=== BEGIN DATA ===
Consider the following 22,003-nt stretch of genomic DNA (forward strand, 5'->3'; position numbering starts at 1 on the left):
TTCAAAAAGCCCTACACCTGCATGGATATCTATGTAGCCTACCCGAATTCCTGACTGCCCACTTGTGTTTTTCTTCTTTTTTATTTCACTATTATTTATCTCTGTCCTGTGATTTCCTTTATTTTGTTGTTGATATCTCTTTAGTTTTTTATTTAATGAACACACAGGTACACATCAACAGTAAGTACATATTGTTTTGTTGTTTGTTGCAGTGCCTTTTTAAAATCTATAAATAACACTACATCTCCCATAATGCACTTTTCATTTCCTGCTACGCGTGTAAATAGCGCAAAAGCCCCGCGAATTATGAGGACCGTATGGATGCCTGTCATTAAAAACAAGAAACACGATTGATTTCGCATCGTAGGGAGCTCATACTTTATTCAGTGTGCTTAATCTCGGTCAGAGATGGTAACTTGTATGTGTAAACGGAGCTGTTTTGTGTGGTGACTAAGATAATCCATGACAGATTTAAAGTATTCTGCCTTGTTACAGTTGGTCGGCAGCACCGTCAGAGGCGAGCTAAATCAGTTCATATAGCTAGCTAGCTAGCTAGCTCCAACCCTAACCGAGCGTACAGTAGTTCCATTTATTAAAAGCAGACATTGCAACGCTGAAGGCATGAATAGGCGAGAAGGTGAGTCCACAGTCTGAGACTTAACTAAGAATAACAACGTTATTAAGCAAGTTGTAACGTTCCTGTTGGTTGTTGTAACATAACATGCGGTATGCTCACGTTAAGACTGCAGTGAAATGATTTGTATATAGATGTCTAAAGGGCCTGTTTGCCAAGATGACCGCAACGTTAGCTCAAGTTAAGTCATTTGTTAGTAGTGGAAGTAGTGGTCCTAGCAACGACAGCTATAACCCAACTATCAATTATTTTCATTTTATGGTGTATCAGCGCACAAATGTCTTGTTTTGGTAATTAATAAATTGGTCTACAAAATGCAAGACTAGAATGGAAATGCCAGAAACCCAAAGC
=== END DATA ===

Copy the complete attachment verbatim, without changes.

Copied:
Consider the following 22,003-nt stretch of genomic DNA (forward strand, 5'->3'; position numbering starts at 1 on the left):
TTCAAAAAGCCCTACACCTGCATGGATATCTATGTAGCCTACCCGAATTCCTGACTGCCCACTTGTGTTTTTCTTCTTTTTTATTTCACTATTATTTATCTCTGTCCTGTGATTTCCTTTATTTTGTTGTTGATATCTCTTTAGTTTTTTATTTAATGAACACACAGGTACACATCAACAGTAAGTACATATTGTTTTGTTGTTTGTTGCAGTGCCTTTTTAAAATCTATAAATAACACTACATCTCCCATAATGCACTTTTCATTTCCTGCTACGCGTGTAAATAGCGCAAAAGCCCCGCGAATTATGAGGACCGTATGGATGCCTGTCATTAAAAACAAGAAACACGATTGATTTCGCATCGTAGGGAGCTCATACTTTATTCAGTGTGCTTAATCTCGGTCAGAGATGGTAACTTGTATGTGTAAACGGAGCTGTTTTGTGTGGTGACTAAGATAATCCATGACAGATTTAAAGTATTCTGCCTTGTTACAGTTGGTCGGCAGCACCGTCAGAGGCGAGCTAAATCAGTTCATATAGCTAGCTAGCTAGCTAGCTCCAACCCTAACCGAGCGTACAGTAGTTCCATTTATTAAAAGCAGACATTGCAACGCTGAAGGCATGAATAGGCGAGAAGGTGAGTCCACAGTCTGAGACTTAACTAAGAATAACAACGTTATTAAGCAAGTTGTAACGTTCCTGTTGGTTGTTGTAACATAACATGCGGTATGCTCACGTTAAGACTGCAGTGAAATGATTTGTATATAGATGTCTAAAGGGCCTGTTTGCCAAGATGACCGCAACGTTAGCTCAAGTTAAGTCATTTGTTAGTAGTGGAAGTAGTGGTCCTAGCAACGACAGCTATAACCCAACTATCAATTATTTTCATTTTATGGTGTATCAGCGCACAAATGTCTTGTTTTGGTAATTAATAAATTGGTCTACAAAATGCAAGACTAGAATGGAAATGCCAGAAACCCAAAGC